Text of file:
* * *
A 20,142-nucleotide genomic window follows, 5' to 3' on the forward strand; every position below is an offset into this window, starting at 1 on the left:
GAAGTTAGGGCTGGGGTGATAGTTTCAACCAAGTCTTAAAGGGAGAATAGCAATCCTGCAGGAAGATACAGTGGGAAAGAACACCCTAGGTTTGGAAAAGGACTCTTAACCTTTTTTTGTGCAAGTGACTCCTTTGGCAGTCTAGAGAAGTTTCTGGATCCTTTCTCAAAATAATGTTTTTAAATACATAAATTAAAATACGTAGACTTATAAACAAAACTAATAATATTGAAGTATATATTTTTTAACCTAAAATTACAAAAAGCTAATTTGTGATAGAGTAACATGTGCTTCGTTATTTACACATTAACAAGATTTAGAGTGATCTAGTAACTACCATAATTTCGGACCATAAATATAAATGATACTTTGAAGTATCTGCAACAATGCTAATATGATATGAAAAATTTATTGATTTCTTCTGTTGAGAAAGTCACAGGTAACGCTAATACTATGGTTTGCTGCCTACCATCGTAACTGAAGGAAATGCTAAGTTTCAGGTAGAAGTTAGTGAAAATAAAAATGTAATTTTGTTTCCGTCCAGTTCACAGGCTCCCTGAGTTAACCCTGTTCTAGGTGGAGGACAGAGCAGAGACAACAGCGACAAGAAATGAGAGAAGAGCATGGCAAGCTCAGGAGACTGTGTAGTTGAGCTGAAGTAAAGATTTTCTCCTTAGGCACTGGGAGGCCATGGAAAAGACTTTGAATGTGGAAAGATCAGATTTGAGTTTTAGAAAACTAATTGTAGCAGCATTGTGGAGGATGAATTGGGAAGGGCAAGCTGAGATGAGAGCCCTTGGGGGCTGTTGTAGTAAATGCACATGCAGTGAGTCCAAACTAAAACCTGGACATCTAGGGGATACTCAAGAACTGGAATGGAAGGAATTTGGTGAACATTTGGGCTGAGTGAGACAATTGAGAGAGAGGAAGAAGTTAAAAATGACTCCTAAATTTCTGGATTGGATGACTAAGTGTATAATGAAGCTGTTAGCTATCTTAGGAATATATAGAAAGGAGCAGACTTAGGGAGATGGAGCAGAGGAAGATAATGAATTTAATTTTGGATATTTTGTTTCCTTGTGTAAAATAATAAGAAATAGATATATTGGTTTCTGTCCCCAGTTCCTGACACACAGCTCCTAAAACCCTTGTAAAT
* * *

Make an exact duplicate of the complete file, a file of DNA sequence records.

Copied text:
A 20,142-nucleotide genomic window follows, 5' to 3' on the forward strand; every position below is an offset into this window, starting at 1 on the left:
GAAGTTAGGGCTGGGGTGATAGTTTCAACCAAGTCTTAAAGGGAGAATAGCAATCCTGCAGGAAGATACAGTGGGAAAGAACACCCTAGGTTTGGAAAAGGACTCTTAACCTTTTTTTGTGCAAGTGACTCCTTTGGCAGTCTAGAGAAGTTTCTGGATCCTTTCTCAAAATAATGTTTTTAAATACATAAATTAAAATACGTAGACTTATAAACAAAACTAATAATATTGAAGTATATATTTTTTAACCTAAAATTACAAAAAGCTAATTTGTGATAGAGTAACATGTGCTTCGTTATTTACACATTAACAAGATTTAGAGTGATCTAGTAACTACCATAATTTCGGACCATAAATATAAATGATACTTTGAAGTATCTGCAACAATGCTAATATGATATGAAAAATTTATTGATTTCTTCTGTTGAGAAAGTCACAGGTAACGCTAATACTATGGTTTGCTGCCTACCATCGTAACTGAAGGAAATGCTAAGTTTCAGGTAGAAGTTAGTGAAAATAAAAATGTAATTTTGTTTCCGTCCAGTTCACAGGCTCCCTGAGTTAACCCTGTTCTAGGTGGAGGACAGAGCAGAGACAACAGCGACAAGAAATGAGAGAAGAGCATGGCAAGCTCAGGAGACTGTGTAGTTGAGCTGAAGTAAAGATTTTCTCCTTAGGCACTGGGAGGCCATGGAAAAGACTTTGAATGTGGAAAGATCAGATTTGAGTTTTAGAAAACTAATTGTAGCAGCATTGTGGAGGATGAATTGGGAAGGGCAAGCTGAGATGAGAGCCCTTGGGGGCTGTTGTAGTAAATGCACATGCAGTGAGTCCAAACTAAAACCTGGACATCTAGGGGATACTCAAGAACTGGAATGGAAGGAATTTGGTGAACATTTGGGCTGAGTGAGACAATTGAGAGAGAGGAAGAAGTTAAAAATGACTCCTAAATTTCTGGATTGGATGACTAAGTGTATAATGAAGCTGTTAGCTATCTTAGGAATATATAGAAAGGAGCAGACTTAGGGAGATGGAGCAGAGGAAGATAATGAATTTAATTTTGGATATTTTGTTTCCTTGTGTAAAATAATAAGAAATAGATATATTGGTTTCTGTCCCCAGTTCCTGACACACAGCTCCTAAAACCCTTGTAAAT